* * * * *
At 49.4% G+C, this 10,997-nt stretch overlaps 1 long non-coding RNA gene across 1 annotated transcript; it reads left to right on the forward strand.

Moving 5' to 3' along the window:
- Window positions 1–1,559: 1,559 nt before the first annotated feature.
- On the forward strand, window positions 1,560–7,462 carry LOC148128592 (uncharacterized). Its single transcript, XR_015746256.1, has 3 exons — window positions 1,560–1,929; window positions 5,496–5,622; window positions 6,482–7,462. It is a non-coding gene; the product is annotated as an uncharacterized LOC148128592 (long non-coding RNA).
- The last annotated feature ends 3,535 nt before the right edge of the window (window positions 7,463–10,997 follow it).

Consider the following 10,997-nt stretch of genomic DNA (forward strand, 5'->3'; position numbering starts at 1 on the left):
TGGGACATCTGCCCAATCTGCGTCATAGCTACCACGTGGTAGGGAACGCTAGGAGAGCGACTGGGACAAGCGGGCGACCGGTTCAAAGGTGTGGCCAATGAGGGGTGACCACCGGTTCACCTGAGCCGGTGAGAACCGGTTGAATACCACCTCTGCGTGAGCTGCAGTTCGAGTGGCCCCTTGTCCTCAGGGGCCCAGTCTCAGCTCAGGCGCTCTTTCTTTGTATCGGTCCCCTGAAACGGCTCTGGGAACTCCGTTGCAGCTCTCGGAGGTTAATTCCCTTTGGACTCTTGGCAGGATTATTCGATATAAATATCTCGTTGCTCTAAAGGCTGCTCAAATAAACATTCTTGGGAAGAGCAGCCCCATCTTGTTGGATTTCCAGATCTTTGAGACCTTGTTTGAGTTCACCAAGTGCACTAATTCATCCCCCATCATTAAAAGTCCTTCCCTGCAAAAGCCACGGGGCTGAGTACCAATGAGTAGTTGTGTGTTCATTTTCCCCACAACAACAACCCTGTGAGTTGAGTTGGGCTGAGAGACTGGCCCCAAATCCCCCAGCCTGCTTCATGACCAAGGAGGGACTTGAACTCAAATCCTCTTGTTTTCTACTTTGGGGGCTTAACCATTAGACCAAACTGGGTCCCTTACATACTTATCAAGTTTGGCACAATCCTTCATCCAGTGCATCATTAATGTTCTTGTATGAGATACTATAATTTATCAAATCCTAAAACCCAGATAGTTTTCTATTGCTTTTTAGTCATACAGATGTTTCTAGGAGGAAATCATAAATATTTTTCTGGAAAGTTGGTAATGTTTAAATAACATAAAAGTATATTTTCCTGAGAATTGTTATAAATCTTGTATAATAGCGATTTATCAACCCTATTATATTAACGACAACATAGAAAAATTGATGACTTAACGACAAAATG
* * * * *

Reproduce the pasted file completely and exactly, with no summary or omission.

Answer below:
At 49.4% G+C, this 10,997-nt stretch overlaps 1 long non-coding RNA gene across 1 annotated transcript; it reads left to right on the forward strand.

Moving 5' to 3' along the window:
- Window positions 1–1,559: 1,559 nt before the first annotated feature.
- On the forward strand, window positions 1,560–7,462 carry LOC148128592 (uncharacterized). Its single transcript, XR_015746256.1, has 3 exons — window positions 1,560–1,929; window positions 5,496–5,622; window positions 6,482–7,462. It is a non-coding gene; the product is annotated as an uncharacterized LOC148128592 (long non-coding RNA).
- The last annotated feature ends 3,535 nt before the right edge of the window (window positions 7,463–10,997 follow it).

Consider the following 10,997-nt stretch of genomic DNA (forward strand, 5'->3'; position numbering starts at 1 on the left):
TGGGACATCTGCCCAATCTGCGTCATAGCTACCACGTGGTAGGGAACGCTAGGAGAGCGACTGGGACAAGCGGGCGACCGGTTCAAAGGTGTGGCCAATGAGGGGTGACCACCGGTTCACCTGAGCCGGTGAGAACCGGTTGAATACCACCTCTGCGTGAGCTGCAGTTCGAGTGGCCCCTTGTCCTCAGGGGCCCAGTCTCAGCTCAGGCGCTCTTTCTTTGTATCGGTCCCCTGAAACGGCTCTGGGAACTCCGTTGCAGCTCTCGGAGGTTAATTCCCTTTGGACTCTTGGCAGGATTATTCGATATAAATATCTCGTTGCTCTAAAGGCTGCTCAAATAAACATTCTTGGGAAGAGCAGCCCCATCTTGTTGGATTTCCAGATCTTTGAGACCTTGTTTGAGTTCACCAAGTGCACTAATTCATCCCCCATCATTAAAAGTCCTTCCCTGCAAAAGCCACGGGGCTGAGTACCAATGAGTAGTTGTGTGTTCATTTTCCCCACAACAACAACCCTGTGAGTTGAGTTGGGCTGAGAGACTGGCCCCAAATCCCCCAGCCTGCTTCATGACCAAGGAGGGACTTGAACTCAAATCCTCTTGTTTTCTACTTTGGGGGCTTAACCATTAGACCAAACTGGGTCCCTTACATACTTATCAAGTTTGGCACAATCCTTCATCCAGTGCATCATTAATGTTCTTGTATGAGATACTATAATTTATCAAATCCTAAAACCCAGATAGTTTTCTATTGCTTTTTAGTCATACAGATGTTTCTAGGAGGAAATCATAAATATTTTTCTGGAAAGTTGGTAATGTTTAAATAACATAAAAGTATATTTTCCTGAGAATTGTTATAAATCTTGTATAATAGCGATTTATCAACCCTATTATATTAACGACAACATAGAAAAATTGATGACTTAACGACAAAATG